Tuesday, July 23, 2013

Learning on the Bike

The cycling portion of duathlons and triathlons is the longest. Both distance-wise and time-wise. 

Swimming is my forte but, no matter how fast I swim, I only gain a handful of minutes on the slowest swimmers. Cyclist after cyclist go whizzing by me during the bike. By the time the ride is done, I've lost any advantage I had, several times over. 

So I'm trying to learn how to get faster on the bike without burning up before the run. 

My natural cycling style is to put the bike in a hard gear, typically in the big ring, and give'er. That translates into low cadence but high power. It allows me to maintain a 25-28km/hour pace on most rides and most races. 

Problem is that my quads are exhausted by the time I have to run. 

In Gravenhurst I decided to experiment a bit. Trying something new on race day is not typically recommended but I wasn't particularly well-trained for the race and everything about the event felt pretty new anyway so I figured it couldn't hurt...much. 

I decided to stay in the little ring as much as possible rather than stay in the big ring as much as possible. The little ring, essentially, translates in to less resistance which means you have a higher cadence (ie. you pedal faster). 

It was a hilly course to be sure so it made a lot of sense to stay in the little ring. Still, even on the flats, I pedalled fast rather than hard. 

I didn't break any records and I was essentially cycling at the same speed I always cycle at. 

The difference was that my legs felt quite fresh at the end of the bike and held up beautifully during the run.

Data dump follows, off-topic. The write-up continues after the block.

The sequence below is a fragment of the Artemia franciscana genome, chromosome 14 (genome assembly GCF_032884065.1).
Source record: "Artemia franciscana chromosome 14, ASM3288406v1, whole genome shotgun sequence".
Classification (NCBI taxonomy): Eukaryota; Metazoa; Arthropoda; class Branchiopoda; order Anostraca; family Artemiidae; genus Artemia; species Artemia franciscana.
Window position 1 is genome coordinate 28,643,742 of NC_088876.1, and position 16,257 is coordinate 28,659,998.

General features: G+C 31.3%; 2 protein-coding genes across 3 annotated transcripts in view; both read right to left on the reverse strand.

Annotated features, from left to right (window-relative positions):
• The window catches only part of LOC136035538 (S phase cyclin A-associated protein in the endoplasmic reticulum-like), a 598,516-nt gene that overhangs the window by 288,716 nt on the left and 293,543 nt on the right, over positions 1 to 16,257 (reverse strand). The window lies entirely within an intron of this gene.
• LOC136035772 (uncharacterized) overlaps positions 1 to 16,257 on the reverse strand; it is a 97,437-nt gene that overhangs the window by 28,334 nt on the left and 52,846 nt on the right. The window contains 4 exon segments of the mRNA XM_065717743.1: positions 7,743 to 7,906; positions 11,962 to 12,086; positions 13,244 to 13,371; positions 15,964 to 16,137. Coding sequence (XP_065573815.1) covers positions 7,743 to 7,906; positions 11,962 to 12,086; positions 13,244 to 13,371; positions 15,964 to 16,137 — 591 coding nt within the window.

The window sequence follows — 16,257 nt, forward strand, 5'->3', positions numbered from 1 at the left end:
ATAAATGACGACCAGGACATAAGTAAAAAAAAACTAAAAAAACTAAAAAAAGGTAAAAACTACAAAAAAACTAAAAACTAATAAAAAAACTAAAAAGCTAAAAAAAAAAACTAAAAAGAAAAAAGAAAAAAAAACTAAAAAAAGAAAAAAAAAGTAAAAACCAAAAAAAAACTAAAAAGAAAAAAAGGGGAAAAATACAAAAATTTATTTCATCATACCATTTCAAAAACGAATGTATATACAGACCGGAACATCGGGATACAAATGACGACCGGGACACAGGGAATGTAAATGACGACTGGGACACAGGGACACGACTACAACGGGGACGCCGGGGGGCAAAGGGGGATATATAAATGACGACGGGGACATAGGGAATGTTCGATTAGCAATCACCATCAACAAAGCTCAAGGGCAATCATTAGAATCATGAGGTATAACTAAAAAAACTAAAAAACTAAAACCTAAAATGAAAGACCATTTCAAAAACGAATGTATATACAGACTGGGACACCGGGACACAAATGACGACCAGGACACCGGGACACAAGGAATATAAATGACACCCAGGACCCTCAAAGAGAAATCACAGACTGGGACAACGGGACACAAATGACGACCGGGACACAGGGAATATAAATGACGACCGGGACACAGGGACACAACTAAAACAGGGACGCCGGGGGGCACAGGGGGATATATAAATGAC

AND, I didn't experience that awful wobbly-leg feeling I often get when I start running after being on the bike. 

I tried the same thing in Belwood last weekend. My bike speed was no different but my run went so much better. My legs had lots of energy left and didn't flag at all during the run. 

So I have not yet figured out how to get faster but I think I'm learning how to cycle smarter. 

I guess the next step is to be able to keep the cadence up in higher and higher gears. 

I'm thinking that is what translates into speed on the bike? 


  1. Higher cadence and lower tension is where we (women) get our advantage. 90+ rpm. It's good because the higher rpms help to flush the lactic acid build up so it has a 2-fold purpose. Then when you start pushing bigger gears you already have the high cadence which in that case translates to faster speeds.
    You're totally headed in the right direction!
    and by all means, don't be afraid to switch between the big and little rings with hills.

  2. Scully is spot on. Stay in a gear where you can keep pedaling around 90 RPM for hours, and you'll find yourself getting stronger and being able to push a bigger gear the more your ride. Plus the higher RPM riding you're doing now is a key part of being efficient on the bike.

    One thing that I've found helpful in training and racing is using a heart rate monitor on the bike. I try to stay in the aerobic range just below my lactate threshold. (For me that's translates to between 140 and 150 BPM.) Coupled with trying to a keep my cadence between 85-95, it's pretty easy to find a sustainable pace that will get me from T1 to T2 as quickly as possible and still leave me "fresh" on the run.

  3. Great advice! I'm pretty slow on the bike and my husband is always telling me I'm not in the right gear but I'll give the lower tension a try and see if that helps :)